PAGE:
Pelléas et Mélisande
Barrie Kosky peers into the abyss of the human soul and tackles one of the most important Symbolist masterpieces in the operatic repertoire.
Arkel, King of Allemonde
Geneviève, Mother of Pelléas and Golaud
Yniold, The Young Son of Golaud from his first marriage
Soloists from Tölzer Knabenchor
Orchestra of the Komische Opera
Jordan de Souza
Adapted from Maurice Maeterlinck
A mysterious young woman weeps by a fountain in a forest over a lost crown. Prince Golaud stumbles upon her while out hunting, and events are set into motion. Debussy’s impressionist score to Maeterlinck’s symbolist play builds up atmospheric musical scenery.
The young woman by the fountain is named Mélisande. She will not tell Golaud anything more about who she is, but agrees to come with him.
A letter arrives for Golaud’s parents, Geneviève and King Arkel. We find out that the widowed Golaud has married Mélisande rather than the Princess Ursule, with whom he could have formed an advantageous political match. Despite the implications of his recklessness, Golaud’s parents accept their son’s decision.
Golaud has a younger brother, Prince Pelléas. Pelléas decides to set off and visit a friend who is on his deathbed, but agrees to stay longer to wait for Golaud to come home with his bride. Later, Geneviève and Mélisande are walking together in a garden. After Geneviève leaves to take care of Golaud’s son Yniold, Pelléas begins to make subtle romantic overtures toward Mélisande.
This romance blossoms in the second act. Mélisande plays with her ring while sitting with Pelléas by the Blind Man’s Well. Her ring falls in the water as the clock strikes twelve, and we find out that at that exact moment, Golaud had an accident that has left him wounded.
When Mélisande is at her new husband’s bedside, Golaud notices that her ring is missing, but she lies that she lost it in a cave by the sea. Golaud sends her off to look for it even though night has fallen, and sends Pelléas to accompany her.
In the third act, Mélisande brushes her long hair in a Rapunzel-like vignette as Pelléas caresses it. Golaud becomes suspicious of the couple and forces his little son Yniold to spy on them. The child admits he saw Pelléas and Mélisande kiss, but is frightfully harassed by his emotionally charged father.
Symbols abound in the fourth act: Golaud appears with blood on his forehead and confronts Mélisande about her spending time with Pelléas. Yniold loses his golden ball and a flock of sheep suddenly fall silent and stop bleating. Pelléas and Mélisande finally confess their deep love for one another by the Blind Man’s Well where she lost the ring. By the well, Golaud confronts the lover and strikes Pelléas dead with a sword.
In the fifth act, the ultimate tragedy ties the narrative together: Mélisande dies shortly after giving birth, and in her last moments she denies her love for Pelléas to Golaud, insisting that she is telling the truth.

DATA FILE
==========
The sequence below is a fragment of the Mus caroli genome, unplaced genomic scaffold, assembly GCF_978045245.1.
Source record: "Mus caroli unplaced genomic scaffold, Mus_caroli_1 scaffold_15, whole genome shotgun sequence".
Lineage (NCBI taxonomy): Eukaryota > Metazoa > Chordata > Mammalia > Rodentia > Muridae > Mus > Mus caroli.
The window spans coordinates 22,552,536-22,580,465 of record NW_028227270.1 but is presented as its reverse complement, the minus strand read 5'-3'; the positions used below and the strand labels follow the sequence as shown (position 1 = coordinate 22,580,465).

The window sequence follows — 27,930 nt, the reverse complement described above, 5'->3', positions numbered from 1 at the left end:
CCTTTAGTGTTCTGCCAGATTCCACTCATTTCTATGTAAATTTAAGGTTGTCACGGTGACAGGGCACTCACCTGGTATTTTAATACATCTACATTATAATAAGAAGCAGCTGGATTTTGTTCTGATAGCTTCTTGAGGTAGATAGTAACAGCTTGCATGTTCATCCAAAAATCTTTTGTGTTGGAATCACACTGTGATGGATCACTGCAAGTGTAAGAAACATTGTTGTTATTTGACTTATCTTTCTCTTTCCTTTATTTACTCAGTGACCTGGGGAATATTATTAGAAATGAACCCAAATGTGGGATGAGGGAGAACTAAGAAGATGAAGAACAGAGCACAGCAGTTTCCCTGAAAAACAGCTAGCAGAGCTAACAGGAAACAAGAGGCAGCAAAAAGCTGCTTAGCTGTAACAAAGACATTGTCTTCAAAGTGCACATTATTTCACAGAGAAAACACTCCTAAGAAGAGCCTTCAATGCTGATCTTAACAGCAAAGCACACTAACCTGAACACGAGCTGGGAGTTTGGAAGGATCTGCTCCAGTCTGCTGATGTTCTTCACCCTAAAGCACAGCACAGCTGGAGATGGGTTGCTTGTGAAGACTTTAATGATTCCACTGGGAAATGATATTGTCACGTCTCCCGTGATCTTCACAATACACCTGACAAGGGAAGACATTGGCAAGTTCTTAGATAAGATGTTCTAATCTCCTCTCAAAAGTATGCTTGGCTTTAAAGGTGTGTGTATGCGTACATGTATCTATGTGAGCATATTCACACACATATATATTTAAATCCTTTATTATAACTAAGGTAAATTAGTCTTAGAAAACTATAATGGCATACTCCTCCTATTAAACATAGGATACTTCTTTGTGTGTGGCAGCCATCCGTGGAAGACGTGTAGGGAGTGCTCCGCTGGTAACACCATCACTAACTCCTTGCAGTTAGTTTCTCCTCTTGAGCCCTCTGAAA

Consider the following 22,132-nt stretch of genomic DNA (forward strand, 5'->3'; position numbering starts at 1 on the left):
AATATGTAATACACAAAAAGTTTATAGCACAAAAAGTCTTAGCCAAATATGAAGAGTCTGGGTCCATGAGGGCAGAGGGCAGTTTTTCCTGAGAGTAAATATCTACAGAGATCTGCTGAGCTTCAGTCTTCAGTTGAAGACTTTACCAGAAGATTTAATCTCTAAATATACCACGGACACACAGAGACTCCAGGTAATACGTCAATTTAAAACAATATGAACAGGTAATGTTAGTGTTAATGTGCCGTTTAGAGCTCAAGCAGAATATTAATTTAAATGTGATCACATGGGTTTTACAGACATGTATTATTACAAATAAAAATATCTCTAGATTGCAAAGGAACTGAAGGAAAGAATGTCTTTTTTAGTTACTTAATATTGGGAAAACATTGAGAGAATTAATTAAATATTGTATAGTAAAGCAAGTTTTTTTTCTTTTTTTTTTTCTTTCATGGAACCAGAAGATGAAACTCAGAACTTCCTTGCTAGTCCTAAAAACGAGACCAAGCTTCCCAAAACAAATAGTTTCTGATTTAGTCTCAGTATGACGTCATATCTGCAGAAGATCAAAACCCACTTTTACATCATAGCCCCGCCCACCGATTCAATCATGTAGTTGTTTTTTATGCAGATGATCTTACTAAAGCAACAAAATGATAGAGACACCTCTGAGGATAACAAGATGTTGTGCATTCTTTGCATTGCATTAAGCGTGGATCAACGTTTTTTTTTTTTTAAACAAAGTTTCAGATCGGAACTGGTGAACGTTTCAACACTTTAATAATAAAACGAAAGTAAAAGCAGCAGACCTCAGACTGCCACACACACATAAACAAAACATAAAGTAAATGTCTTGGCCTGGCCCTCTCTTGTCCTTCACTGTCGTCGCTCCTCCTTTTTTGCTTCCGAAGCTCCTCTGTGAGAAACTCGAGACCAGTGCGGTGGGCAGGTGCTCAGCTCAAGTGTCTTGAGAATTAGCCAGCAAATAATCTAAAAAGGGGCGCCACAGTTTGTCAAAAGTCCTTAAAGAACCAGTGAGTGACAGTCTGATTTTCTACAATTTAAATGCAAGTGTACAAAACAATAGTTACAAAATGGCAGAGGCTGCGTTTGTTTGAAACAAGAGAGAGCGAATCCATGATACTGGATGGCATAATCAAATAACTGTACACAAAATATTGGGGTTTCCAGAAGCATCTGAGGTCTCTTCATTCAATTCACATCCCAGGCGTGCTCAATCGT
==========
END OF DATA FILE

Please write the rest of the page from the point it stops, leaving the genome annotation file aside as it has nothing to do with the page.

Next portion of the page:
Based on the Symbolist play by Maurice Maeterlinck, Pelléas et Mélisande is Claude Debussy’s only completed opera. Having already begun work on the ill-fated Rodrigue et Chimène, on a play by Wagner devotee Catulle Mendès, Debussy turned his attention to Maeterlinck’s play Pelléas et Mélisande after realizing that Rodrigue et Chimène was completely at odds with his artistic vision.
Many consider Pelléas et Mélisande one of Debussy’s strongest works, and indeed, the composer found Maeterlinck’s libretto the perfect framework upon which to build an opera that fulfilled his vision of musical and theatrical balance. Through its extensive five-act structure, it exemplifies the musical impulses of French Impressionism and creates a mysterious atmosphere that draws the audience inexorably in. The narrative, however, is rather fractured, focusing on symbols over more traditional storytelling, creating scenes and vignettes. Maeterlinck’s libretto was also innovative at the time for making use of prose over verse, affecting the musical setting and structure. An uneasy symmetry pervades the work, following a fateful love triangle.
Defying all convention, Maurice Maeterlinck reduced the external action of his plays to a minimum; everything of consequence is to be found in the implications between the lines, and is created only through the viewer’s powers of empathy and imagination. Debussy congenially captured the ambiguous currents of the source material in a musical chamber play in the Impressionist style. This production by Barrie Kosky conjures up the psychogram of a moribund, late-bourgeois society which has nothing with which to counter a world out of balance other than the solace of a finely chiselled melancholy.
The musical direction is provided by Canadian-born Jordan de Souza, the new Kapellmeister of the Komische Oper Berlin and – at not even 30 years of age – a rising star in the international conducting scene